As a person who lives with hearing loss, and as the child of a mother who migrated from hard of hearing to complete deafness, David is commited to supporting and giving voice to the 48 million Americans who are invisibly challenged by hearing loss.
A Quiet World: Living With Hearing Loss (Yale University Press, 2000) is a journal of his experiences with hearing loss, interspersed with information about the psychology of hearing and new hearing technologies.
Hearing Loop Assistive Listening
David’s avocation is advocating “hearing aid compatible assistive listening”—assistive listening that broadcasts PA system, TV, and telephone sound directly to hearing aids, thus doubling their functionality. (His own community, Holland, Michigan is a national model of such, with most of its churches and public facilities now offering this affordable technology, affordable technology. Thanks to the efforts of many other people and the Hearing Loss Association of America (see here) additional new installations are spreading the country, ranging from small venues (488 New York City subway information booths) to large (the 12,200 fixed seats of Michigan State University’s Breslin Center arena). To this end he has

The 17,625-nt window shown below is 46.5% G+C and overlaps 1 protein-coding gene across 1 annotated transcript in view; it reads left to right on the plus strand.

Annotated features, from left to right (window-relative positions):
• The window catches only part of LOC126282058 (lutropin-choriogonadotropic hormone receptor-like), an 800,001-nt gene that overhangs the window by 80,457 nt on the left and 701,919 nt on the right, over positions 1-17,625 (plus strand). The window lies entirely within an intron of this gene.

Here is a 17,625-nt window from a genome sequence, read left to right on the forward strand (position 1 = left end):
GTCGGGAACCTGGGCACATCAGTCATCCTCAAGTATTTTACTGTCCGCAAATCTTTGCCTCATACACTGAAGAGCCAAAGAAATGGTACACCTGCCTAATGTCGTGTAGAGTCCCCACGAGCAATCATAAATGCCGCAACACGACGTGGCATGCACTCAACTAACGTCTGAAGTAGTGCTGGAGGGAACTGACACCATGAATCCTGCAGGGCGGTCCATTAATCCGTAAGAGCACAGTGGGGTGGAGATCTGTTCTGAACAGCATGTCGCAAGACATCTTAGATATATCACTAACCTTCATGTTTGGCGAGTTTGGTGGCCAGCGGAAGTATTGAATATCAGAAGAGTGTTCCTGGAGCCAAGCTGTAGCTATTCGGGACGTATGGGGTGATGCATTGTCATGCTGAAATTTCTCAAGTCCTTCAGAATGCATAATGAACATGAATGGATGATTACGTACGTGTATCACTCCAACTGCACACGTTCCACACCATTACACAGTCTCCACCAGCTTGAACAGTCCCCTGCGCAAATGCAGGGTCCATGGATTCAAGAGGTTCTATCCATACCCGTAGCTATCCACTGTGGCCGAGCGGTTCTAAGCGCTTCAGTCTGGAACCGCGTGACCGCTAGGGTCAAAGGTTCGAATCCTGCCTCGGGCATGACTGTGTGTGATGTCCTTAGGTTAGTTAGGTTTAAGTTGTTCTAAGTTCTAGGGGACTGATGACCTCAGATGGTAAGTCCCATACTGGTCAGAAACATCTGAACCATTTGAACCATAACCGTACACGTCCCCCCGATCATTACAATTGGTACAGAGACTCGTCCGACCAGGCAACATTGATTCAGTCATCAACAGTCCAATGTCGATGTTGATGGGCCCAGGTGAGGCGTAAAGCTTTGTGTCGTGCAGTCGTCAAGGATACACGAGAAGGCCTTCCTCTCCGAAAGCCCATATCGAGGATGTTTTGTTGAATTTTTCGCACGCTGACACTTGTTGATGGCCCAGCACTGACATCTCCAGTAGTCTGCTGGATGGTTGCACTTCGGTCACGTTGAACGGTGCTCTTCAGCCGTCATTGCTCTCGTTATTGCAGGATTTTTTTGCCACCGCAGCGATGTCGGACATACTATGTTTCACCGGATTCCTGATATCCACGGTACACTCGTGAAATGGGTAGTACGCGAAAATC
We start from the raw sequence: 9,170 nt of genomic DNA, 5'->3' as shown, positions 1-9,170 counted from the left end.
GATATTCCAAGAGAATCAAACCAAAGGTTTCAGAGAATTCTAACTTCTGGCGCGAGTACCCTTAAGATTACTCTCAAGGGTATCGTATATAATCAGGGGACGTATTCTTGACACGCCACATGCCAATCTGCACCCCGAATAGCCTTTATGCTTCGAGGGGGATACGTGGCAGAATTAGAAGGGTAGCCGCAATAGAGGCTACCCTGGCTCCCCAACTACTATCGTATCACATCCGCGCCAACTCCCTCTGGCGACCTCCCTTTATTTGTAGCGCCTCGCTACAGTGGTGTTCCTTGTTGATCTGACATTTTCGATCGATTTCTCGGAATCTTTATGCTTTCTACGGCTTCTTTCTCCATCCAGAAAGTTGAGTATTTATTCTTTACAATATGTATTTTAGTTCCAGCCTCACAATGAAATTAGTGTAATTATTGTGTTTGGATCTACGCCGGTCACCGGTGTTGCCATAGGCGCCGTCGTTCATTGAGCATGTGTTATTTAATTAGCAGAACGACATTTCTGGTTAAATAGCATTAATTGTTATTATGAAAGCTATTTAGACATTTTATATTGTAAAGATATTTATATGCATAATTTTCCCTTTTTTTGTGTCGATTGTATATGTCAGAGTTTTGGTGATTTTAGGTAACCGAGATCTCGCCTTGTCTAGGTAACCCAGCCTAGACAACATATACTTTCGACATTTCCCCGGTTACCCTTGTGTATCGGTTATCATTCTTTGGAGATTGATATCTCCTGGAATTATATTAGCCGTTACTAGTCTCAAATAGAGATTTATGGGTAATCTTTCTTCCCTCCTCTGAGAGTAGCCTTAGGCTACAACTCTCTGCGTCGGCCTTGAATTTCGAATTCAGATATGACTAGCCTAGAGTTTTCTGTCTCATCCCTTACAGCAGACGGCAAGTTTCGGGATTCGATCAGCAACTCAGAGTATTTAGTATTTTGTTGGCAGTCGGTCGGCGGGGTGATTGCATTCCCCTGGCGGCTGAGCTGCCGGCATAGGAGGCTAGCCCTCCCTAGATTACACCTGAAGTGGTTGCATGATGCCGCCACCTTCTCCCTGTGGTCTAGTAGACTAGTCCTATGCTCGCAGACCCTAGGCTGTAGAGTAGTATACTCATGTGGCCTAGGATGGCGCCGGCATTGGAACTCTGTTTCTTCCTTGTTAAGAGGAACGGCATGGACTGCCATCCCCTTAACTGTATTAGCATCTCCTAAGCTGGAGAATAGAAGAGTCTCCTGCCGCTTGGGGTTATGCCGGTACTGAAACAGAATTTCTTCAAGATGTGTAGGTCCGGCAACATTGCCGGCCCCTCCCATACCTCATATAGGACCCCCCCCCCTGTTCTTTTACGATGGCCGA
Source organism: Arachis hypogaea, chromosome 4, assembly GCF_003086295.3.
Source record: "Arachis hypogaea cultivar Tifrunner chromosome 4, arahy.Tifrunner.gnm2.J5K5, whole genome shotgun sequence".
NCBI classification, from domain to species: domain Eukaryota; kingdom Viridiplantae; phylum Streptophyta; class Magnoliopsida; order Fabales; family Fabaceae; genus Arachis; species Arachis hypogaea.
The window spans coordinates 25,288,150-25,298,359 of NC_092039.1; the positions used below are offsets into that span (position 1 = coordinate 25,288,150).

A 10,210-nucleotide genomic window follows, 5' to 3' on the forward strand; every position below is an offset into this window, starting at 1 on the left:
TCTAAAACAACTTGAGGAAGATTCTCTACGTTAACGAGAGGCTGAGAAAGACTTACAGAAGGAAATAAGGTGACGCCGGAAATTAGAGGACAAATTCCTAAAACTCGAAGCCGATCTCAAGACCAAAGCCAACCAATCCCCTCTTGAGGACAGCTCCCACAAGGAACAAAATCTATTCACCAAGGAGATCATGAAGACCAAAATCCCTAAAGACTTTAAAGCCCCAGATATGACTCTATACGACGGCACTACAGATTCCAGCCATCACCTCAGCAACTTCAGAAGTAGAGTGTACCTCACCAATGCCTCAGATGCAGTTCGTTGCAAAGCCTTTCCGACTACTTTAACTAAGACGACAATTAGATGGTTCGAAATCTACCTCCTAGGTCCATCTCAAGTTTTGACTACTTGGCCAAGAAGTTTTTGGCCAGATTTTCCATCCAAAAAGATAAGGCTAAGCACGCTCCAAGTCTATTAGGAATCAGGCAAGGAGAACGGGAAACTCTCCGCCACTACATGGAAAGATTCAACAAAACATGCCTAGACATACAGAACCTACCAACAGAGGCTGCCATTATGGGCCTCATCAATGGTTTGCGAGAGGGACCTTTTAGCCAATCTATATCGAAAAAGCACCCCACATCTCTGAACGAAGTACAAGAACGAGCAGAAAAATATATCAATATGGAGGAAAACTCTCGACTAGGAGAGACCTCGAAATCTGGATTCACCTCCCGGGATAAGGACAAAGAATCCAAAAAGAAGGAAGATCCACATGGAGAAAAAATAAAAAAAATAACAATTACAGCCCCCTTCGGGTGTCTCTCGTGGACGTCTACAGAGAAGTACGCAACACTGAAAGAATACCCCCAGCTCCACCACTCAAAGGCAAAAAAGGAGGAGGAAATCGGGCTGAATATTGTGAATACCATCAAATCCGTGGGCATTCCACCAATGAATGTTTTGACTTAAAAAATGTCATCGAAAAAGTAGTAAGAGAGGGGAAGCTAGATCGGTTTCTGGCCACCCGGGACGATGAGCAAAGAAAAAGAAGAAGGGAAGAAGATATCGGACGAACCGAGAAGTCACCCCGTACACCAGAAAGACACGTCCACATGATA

created an informational website, www.hearingloop.org and
authored three dozen articles.
Getting people with hearing loss in the loop. (2019). Perspectives on Psychological Science, 14, 29-33.
A Technological Godsend to Counter Hearing Loss
The ‘hearing loop’ is a remarkable advance, but all too hard to find in the U.S.
From the Wall Street Journal, August 28, 2015
An example: Hope College hearing loops (pdf)